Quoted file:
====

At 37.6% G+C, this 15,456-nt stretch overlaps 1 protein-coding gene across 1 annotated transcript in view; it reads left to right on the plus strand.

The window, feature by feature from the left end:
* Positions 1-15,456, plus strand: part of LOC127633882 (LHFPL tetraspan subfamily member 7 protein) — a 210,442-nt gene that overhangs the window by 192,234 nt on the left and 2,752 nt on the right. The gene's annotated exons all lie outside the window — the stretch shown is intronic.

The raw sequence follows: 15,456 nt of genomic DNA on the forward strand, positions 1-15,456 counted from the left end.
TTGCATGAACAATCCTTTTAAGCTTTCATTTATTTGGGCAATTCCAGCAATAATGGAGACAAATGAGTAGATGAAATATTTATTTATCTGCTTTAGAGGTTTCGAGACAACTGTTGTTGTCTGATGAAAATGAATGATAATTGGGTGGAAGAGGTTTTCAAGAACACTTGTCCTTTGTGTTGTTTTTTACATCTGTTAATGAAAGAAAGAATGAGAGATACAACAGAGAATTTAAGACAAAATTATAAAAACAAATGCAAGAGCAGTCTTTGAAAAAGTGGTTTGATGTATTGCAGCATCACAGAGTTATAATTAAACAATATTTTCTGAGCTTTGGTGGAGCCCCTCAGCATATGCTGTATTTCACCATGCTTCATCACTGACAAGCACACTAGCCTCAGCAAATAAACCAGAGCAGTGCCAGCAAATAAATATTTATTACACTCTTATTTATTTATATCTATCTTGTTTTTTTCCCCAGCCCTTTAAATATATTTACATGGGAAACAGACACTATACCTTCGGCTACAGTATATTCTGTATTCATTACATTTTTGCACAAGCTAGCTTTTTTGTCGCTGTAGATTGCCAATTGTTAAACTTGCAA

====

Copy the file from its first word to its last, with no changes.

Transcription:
At 37.6% G+C, this 15,456-nt stretch overlaps 1 protein-coding gene across 1 annotated transcript in view; it reads left to right on the plus strand.

The window, feature by feature from the left end:
* Positions 1-15,456, plus strand: part of LOC127633882 (LHFPL tetraspan subfamily member 7 protein) — a 210,442-nt gene that overhangs the window by 192,234 nt on the left and 2,752 nt on the right. The gene's annotated exons all lie outside the window — the stretch shown is intronic.

The raw sequence follows: 15,456 nt of genomic DNA on the forward strand, positions 1-15,456 counted from the left end.
TTGCATGAACAATCCTTTTAAGCTTTCATTTATTTGGGCAATTCCAGCAATAATGGAGACAAATGAGTAGATGAAATATTTATTTATCTGCTTTAGAGGTTTCGAGACAACTGTTGTTGTCTGATGAAAATGAATGATAATTGGGTGGAAGAGGTTTTCAAGAACACTTGTCCTTTGTGTTGTTTTTTACATCTGTTAATGAAAGAAAGAATGAGAGATACAACAGAGAATTTAAGACAAAATTATAAAAACAAATGCAAGAGCAGTCTTTGAAAAAGTGGTTTGATGTATTGCAGCATCACAGAGTTATAATTAAACAATATTTTCTGAGCTTTGGTGGAGCCCCTCAGCATATGCTGTATTTCACCATGCTTCATCACTGACAAGCACACTAGCCTCAGCAAATAAACCAGAGCAGTGCCAGCAAATAAATATTTATTACACTCTTATTTATTTATATCTATCTTGTTTTTTTCCCCAGCCCTTTAAATATATTTACATGGGAAACAGACACTATACCTTCGGCTACAGTATATTCTGTATTCATTACATTTTTGCACAAGCTAGCTTTTTTGTCGCTGTAGATTGCCAATTGTTAAACTTGCAA